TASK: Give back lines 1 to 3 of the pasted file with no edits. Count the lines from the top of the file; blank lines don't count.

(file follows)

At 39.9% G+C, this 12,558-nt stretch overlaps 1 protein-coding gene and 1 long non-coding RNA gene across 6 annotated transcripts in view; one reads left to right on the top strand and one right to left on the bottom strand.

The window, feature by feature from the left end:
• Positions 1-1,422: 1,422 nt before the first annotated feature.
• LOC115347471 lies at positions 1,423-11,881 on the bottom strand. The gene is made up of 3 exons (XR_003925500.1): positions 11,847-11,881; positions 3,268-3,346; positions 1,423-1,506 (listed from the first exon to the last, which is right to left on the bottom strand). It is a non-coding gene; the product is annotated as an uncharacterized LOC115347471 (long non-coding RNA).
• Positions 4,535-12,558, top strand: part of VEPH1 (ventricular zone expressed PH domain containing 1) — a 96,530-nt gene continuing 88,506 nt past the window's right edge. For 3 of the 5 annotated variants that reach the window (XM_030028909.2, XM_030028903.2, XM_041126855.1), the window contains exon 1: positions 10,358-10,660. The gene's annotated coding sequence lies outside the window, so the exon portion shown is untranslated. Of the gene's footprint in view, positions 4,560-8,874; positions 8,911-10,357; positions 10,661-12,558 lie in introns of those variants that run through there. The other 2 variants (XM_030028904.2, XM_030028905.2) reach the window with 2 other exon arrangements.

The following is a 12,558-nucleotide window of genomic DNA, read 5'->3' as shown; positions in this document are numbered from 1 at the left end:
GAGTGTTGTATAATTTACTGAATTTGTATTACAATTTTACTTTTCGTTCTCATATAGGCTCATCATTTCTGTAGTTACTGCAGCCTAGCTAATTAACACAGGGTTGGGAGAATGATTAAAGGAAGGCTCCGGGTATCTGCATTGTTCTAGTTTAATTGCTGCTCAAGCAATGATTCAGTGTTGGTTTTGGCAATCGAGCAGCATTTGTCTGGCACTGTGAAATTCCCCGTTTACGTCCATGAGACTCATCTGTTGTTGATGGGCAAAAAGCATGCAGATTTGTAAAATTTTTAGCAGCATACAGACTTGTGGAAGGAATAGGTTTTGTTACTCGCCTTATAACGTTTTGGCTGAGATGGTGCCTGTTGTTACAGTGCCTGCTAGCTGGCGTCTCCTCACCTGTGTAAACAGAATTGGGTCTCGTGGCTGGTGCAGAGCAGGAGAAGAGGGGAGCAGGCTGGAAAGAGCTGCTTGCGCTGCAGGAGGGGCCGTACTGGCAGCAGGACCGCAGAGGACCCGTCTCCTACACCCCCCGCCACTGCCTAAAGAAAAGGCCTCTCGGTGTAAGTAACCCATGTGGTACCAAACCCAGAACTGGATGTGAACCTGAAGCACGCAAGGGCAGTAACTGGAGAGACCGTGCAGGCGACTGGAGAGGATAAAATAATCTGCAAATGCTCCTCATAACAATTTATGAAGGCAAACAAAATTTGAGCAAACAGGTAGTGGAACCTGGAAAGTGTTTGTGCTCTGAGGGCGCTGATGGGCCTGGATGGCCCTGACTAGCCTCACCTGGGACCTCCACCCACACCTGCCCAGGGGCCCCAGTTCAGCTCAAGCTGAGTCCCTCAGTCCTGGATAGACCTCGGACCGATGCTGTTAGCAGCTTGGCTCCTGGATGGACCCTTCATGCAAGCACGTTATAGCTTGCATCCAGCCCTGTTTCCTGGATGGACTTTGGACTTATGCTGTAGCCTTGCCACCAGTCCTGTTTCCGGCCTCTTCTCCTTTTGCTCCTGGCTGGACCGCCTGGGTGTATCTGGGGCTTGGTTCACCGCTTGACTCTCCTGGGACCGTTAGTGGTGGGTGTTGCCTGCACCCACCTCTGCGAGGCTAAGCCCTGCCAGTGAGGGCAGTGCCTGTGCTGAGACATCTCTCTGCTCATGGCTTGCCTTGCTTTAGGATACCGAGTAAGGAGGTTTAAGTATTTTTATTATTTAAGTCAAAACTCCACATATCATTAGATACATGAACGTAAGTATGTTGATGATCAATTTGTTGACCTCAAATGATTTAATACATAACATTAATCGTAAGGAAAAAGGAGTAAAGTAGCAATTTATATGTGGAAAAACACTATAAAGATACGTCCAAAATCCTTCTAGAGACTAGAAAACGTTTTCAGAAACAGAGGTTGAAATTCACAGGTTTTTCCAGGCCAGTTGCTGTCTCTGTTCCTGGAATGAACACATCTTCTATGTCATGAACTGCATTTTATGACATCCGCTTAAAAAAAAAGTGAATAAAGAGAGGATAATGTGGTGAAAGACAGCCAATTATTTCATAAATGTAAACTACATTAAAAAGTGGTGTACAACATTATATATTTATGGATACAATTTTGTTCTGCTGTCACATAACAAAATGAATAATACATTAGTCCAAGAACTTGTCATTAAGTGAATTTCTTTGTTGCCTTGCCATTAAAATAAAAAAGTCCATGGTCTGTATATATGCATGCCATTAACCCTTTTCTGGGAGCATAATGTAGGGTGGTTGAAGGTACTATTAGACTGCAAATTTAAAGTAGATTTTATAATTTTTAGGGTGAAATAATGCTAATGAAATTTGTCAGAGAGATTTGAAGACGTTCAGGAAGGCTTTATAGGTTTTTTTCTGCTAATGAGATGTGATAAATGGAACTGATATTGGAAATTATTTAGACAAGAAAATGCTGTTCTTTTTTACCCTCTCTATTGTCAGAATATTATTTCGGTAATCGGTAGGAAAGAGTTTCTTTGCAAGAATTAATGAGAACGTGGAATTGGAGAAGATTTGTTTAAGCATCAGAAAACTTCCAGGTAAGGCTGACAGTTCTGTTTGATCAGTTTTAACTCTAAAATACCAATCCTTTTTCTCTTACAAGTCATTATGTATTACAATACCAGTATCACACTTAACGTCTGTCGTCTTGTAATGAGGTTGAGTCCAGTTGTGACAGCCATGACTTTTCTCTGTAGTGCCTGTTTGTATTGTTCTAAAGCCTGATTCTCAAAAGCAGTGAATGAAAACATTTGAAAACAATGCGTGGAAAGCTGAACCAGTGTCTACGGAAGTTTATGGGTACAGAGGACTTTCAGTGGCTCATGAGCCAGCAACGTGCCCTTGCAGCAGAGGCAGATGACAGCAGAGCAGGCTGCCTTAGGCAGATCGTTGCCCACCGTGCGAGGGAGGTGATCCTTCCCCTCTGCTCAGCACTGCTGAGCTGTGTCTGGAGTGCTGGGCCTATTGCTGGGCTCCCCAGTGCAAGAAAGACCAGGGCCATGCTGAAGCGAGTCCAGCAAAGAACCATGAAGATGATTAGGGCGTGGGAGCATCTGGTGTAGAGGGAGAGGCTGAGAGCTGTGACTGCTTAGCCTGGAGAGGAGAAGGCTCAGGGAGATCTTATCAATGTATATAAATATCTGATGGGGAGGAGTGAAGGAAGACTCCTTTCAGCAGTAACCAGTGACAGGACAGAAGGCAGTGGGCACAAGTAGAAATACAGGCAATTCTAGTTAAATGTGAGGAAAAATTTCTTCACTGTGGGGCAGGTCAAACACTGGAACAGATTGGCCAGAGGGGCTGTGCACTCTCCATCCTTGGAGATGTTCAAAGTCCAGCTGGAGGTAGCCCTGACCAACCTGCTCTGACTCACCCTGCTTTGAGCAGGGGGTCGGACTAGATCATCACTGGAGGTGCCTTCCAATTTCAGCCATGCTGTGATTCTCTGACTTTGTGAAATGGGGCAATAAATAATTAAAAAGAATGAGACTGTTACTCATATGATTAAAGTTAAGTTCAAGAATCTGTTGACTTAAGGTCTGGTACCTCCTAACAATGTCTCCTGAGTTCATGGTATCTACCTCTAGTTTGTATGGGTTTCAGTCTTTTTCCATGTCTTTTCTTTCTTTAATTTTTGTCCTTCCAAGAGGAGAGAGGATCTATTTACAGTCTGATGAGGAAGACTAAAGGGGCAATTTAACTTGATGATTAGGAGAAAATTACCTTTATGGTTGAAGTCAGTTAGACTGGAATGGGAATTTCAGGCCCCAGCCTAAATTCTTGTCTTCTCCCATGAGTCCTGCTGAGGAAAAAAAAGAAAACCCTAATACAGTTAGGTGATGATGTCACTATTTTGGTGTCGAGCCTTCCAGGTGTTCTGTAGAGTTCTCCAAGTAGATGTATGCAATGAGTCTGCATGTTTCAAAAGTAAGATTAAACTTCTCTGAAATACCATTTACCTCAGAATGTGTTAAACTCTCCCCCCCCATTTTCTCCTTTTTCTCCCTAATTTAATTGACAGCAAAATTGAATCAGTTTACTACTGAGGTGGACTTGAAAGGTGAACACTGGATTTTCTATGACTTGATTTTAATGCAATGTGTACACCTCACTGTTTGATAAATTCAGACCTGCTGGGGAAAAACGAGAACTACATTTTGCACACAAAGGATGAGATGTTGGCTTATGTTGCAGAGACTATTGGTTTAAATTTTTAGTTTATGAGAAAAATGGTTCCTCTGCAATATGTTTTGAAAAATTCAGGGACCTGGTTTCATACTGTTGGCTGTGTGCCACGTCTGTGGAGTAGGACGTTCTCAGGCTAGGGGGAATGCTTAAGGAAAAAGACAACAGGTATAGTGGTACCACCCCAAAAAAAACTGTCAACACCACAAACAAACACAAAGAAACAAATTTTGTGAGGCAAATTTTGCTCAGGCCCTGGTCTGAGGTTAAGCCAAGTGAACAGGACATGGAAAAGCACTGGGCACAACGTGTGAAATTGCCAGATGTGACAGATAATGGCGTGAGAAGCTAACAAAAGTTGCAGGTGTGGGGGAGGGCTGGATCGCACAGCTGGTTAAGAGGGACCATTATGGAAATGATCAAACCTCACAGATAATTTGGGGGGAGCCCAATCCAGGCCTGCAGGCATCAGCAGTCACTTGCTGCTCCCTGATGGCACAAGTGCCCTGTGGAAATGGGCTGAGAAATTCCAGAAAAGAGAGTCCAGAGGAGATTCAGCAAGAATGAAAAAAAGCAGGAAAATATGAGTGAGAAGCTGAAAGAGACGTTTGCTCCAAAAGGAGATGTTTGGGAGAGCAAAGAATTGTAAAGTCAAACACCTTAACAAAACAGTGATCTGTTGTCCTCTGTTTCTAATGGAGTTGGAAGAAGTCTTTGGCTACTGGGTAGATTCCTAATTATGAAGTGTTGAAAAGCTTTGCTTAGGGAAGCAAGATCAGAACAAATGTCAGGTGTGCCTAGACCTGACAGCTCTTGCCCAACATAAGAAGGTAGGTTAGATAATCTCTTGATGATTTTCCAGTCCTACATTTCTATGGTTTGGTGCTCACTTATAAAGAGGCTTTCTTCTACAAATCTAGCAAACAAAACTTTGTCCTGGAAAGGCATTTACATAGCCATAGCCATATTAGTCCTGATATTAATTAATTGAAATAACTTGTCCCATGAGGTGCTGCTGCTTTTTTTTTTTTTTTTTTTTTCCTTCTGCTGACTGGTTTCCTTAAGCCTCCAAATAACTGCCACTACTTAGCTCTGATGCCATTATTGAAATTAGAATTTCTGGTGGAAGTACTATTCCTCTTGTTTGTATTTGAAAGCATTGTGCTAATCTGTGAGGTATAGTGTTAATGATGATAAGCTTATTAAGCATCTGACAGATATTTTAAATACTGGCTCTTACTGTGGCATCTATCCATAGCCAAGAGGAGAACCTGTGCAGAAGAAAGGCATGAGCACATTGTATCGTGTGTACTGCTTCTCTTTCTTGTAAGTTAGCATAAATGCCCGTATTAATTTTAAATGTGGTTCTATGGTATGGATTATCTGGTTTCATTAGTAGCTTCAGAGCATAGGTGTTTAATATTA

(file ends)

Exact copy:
At 39.9% G+C, this 12,558-nt stretch overlaps 1 protein-coding gene and 1 long non-coding RNA gene across 6 annotated transcripts in view; one reads left to right on the top strand and one right to left on the bottom strand.

The window, feature by feature from the left end:
• Positions 1-1,422: 1,422 nt before the first annotated feature.